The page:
In his semantic analysis of the concept of responsibility, Paul Ricœur gives us the foundations for understanding this juridical limitation of the concept; in classical civil law the concept refers to the obligation to repair damages because one has made a fault.[10] In penal law the concept refers to the obligation to accept punishment. Ricœur remind us that « impute » signifies to attribute to someone the blame of an action and to attribute them the corresponding punishment. In this classical juridical sense, responsibility signifies retribution and attribution of an action to a person.[11] Imputation means that ignorance does not excuse and that the person can be seen as the agent of an action. Accordingly, in this sense, responsibility means « Zurechnen » and « accountability ». Ricœur emphasizes that the legal sense of  « imputation » goes back to the Kantian concept of freedom without causality, in the sense that it is the free action of the agent that is at the origin of the attribution of imputation to a specific agent. In this sense it is possible to have a pure legal conception of responsibility that can be distinguished from a moral conception of responsibility. This is for example what is the case with the legal positivism in the thought of Hans Kelsen, who only accepts the legal concept based on objective imputation as acceptable.[12]


In fact, we can say that it is only with the phenomenological philosophy that the concern for responsibility is fundamentally developed in modern Western thought. In modern phenomenology responsibility is the very significance of freedom. Therefore, it is possible to demonstrate  the development of a an ethical notion of responsibility that is very far from the legal concept of responsibility. In this phenomenological approach to responsibility we can observe a reintroduction of the theme of « inter-individuality » that was proposed by Imamichi in his analysis of the Confucian virtues.


In the phenomenology of responsibility in the thought of Sartre and Levinas, we find the project of being engaged in world and the concern for the other as fundamental concepts of responsibility. The two phenomenological philosophers can help us understanding the space and the frame for the ethical reflection concerning responsibility. The concept of responsibility is for both of the two philosophers situated at the fundamental level of phenomenological ontology.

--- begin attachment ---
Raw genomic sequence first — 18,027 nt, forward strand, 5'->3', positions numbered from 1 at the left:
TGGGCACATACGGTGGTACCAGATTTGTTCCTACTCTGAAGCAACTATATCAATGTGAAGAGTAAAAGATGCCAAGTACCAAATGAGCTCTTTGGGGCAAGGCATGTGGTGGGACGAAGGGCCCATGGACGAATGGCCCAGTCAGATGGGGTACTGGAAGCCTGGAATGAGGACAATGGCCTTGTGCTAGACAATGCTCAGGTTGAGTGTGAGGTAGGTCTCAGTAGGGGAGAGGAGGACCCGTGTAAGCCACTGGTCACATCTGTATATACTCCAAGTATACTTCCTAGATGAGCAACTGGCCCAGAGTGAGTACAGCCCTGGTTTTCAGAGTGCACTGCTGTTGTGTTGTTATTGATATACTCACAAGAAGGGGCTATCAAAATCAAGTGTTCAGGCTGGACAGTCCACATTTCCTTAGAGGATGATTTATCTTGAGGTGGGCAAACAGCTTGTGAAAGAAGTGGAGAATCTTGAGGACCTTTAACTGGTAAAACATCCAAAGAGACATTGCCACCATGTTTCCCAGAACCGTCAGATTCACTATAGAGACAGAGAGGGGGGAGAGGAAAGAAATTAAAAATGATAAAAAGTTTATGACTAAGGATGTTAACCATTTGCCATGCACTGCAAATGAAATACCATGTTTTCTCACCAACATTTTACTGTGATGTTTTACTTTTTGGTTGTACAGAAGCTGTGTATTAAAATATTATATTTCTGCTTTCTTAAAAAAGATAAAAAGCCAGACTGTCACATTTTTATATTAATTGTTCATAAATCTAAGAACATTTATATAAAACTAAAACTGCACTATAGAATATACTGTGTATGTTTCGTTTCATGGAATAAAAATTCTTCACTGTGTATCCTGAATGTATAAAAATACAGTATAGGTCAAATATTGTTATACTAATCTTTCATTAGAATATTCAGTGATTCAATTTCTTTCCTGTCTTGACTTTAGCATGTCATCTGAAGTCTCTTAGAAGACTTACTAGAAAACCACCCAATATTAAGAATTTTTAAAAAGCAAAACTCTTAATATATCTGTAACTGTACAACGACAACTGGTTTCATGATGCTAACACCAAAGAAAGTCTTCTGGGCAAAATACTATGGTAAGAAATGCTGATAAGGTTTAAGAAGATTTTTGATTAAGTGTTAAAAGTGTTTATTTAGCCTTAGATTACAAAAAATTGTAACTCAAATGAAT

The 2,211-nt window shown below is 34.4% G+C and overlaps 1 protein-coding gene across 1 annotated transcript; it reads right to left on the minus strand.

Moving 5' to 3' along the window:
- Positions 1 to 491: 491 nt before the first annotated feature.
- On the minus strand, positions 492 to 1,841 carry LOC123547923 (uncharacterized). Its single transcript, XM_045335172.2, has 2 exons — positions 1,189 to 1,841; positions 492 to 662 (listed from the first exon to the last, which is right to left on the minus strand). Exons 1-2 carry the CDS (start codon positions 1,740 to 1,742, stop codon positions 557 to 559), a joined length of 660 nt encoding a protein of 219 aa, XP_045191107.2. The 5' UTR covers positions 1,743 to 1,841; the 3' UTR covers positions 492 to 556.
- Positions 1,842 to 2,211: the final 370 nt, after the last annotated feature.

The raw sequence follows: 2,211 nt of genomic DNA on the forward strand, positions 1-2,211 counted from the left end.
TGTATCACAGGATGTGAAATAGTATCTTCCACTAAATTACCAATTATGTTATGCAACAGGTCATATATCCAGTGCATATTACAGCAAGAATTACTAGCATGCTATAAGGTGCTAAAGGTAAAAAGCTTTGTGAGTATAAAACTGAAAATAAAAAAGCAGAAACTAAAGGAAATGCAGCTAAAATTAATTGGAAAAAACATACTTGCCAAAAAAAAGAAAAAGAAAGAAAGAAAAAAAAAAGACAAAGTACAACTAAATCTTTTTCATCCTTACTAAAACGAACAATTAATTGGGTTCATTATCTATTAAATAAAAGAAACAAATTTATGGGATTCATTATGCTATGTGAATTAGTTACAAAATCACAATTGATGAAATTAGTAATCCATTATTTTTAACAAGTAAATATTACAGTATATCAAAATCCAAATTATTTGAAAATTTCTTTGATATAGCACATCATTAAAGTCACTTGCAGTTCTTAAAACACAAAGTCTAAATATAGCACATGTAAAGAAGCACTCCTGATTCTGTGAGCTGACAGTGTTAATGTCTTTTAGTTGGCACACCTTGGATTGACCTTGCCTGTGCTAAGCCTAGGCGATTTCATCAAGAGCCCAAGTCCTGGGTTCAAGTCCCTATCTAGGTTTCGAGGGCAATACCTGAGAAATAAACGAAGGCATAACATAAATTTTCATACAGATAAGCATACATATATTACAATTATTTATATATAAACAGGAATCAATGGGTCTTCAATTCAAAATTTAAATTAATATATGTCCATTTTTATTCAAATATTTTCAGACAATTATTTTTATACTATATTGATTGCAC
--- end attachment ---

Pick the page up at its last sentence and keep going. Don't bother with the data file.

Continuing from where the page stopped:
In L’Etre et le Néant Sartre defines humanity or human reality as freedom:  « L’homme ne saurait tantôt libre et tantôt esclave. Il est tout entier et toujours libre ou il n’est pas »[13] In this way Sartre indicates that there is a fundamental relation between freedom as liberty and negation and responsibility.[14] Even though he uses the common sense of responsibility (to be the non-contestable author of an event or an object)[15], Sartre emphasizes that the original choice of human beings as project implies an absolute responsibility. In l’Etre et le Néant Sartre puts emphasis on this ontological responsibility and he emphasizes that the self chooses freely and authentically its own project in relation to the project of existence. When I chose myself, I chose the world as such and I chose my self as responsible for the world as I have chosen it.


Sartre continues with a moralisation of the ontological concept of responsibility in L’Existentialisme est un humanisme. He says that the engagement of freedom cannot be limited to subjective interiority, but that the freedom of being responsible for the way it has chosen to make explicit the sense of the world is also responsible for the other and in this way for the whole of humanity. Sartre says with his strong formulations about responsibility :  « Elle engage l’humanité entière ».[16] « Ainsi je suis responsable pour moi-même et pour tous, et je crée une certaine image de l’homme que je choisis ; en me choisissant, je choisi l’homme ».[17] Accordingly, for Sartre the responsibility becomes total responsibility : « Cela signifie ceci : l’homme qui s’engage et qui se rend compte qu’il est non seulement celui qu’il choisit d’être mais encore un législateur choisissant en même temps que soi l’humanité entière, ne saurait échapper au sentiment de sa totale et profonde responsabilité ».[18]


Accordingly, for Sartre, the existential choice implies an absolute responsibility, a freedom whereby the self sets the values and the norm of good and evil. To chose is to affirm the value that one has chosen. This way we can never chose evil as such. According to this interpretation, the authentic choice implies the choice of the freedom of the other. In the authentic choice I assume my responsibility for the freedom of the other. I cannot choose to dominate the other, but I have to choose to respect his or her liberty.